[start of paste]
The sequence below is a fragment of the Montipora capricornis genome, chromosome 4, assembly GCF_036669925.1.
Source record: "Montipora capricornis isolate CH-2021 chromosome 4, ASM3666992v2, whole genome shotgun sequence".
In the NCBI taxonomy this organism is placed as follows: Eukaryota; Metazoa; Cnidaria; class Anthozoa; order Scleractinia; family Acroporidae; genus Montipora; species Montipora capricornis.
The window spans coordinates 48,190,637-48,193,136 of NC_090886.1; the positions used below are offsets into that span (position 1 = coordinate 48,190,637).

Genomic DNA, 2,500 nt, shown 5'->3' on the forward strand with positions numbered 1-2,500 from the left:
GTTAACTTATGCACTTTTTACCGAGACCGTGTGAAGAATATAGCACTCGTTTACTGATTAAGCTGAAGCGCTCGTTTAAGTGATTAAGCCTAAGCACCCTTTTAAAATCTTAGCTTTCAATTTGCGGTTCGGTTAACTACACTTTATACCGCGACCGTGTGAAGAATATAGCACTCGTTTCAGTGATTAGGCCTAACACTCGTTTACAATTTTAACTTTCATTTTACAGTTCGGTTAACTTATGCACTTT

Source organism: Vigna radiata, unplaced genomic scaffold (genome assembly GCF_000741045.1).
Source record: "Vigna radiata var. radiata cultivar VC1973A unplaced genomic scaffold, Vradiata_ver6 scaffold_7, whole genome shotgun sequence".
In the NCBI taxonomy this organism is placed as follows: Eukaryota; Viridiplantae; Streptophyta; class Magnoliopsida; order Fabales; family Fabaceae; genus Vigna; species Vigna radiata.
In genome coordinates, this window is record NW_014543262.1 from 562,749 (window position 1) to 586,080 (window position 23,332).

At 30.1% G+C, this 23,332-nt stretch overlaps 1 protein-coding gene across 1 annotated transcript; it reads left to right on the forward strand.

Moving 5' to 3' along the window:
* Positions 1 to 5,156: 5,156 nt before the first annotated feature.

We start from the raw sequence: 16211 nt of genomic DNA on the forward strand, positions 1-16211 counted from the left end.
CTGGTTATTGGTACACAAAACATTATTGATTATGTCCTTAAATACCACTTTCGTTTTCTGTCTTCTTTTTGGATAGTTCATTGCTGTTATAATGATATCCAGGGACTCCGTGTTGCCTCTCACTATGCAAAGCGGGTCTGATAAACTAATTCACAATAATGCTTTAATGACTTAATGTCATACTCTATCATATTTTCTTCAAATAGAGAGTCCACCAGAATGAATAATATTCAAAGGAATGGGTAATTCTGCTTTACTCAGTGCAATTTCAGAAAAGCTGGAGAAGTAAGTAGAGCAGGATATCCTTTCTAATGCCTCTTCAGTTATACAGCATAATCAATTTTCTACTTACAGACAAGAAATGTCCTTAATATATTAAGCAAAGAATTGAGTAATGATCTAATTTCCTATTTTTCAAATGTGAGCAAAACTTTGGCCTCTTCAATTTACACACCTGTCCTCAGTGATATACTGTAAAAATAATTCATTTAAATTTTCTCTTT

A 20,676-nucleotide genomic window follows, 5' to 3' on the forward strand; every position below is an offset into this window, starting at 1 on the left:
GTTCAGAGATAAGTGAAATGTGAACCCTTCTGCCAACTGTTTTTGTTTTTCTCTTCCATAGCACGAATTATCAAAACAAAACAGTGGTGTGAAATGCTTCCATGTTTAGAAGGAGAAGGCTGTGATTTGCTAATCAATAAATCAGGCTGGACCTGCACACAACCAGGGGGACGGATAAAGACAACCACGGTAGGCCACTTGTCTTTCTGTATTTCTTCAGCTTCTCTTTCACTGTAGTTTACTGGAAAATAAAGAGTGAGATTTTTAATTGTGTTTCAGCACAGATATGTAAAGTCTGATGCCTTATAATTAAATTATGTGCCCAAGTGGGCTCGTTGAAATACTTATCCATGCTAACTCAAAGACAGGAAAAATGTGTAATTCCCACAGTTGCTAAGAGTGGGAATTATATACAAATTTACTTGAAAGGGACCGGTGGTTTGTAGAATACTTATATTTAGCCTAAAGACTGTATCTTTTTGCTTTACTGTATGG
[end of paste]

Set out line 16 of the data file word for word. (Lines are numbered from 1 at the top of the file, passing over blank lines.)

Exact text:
A 20,676-nucleotide genomic window follows, 5' to 3' on the forward strand; every position below is an offset into this window, starting at 1 on the left: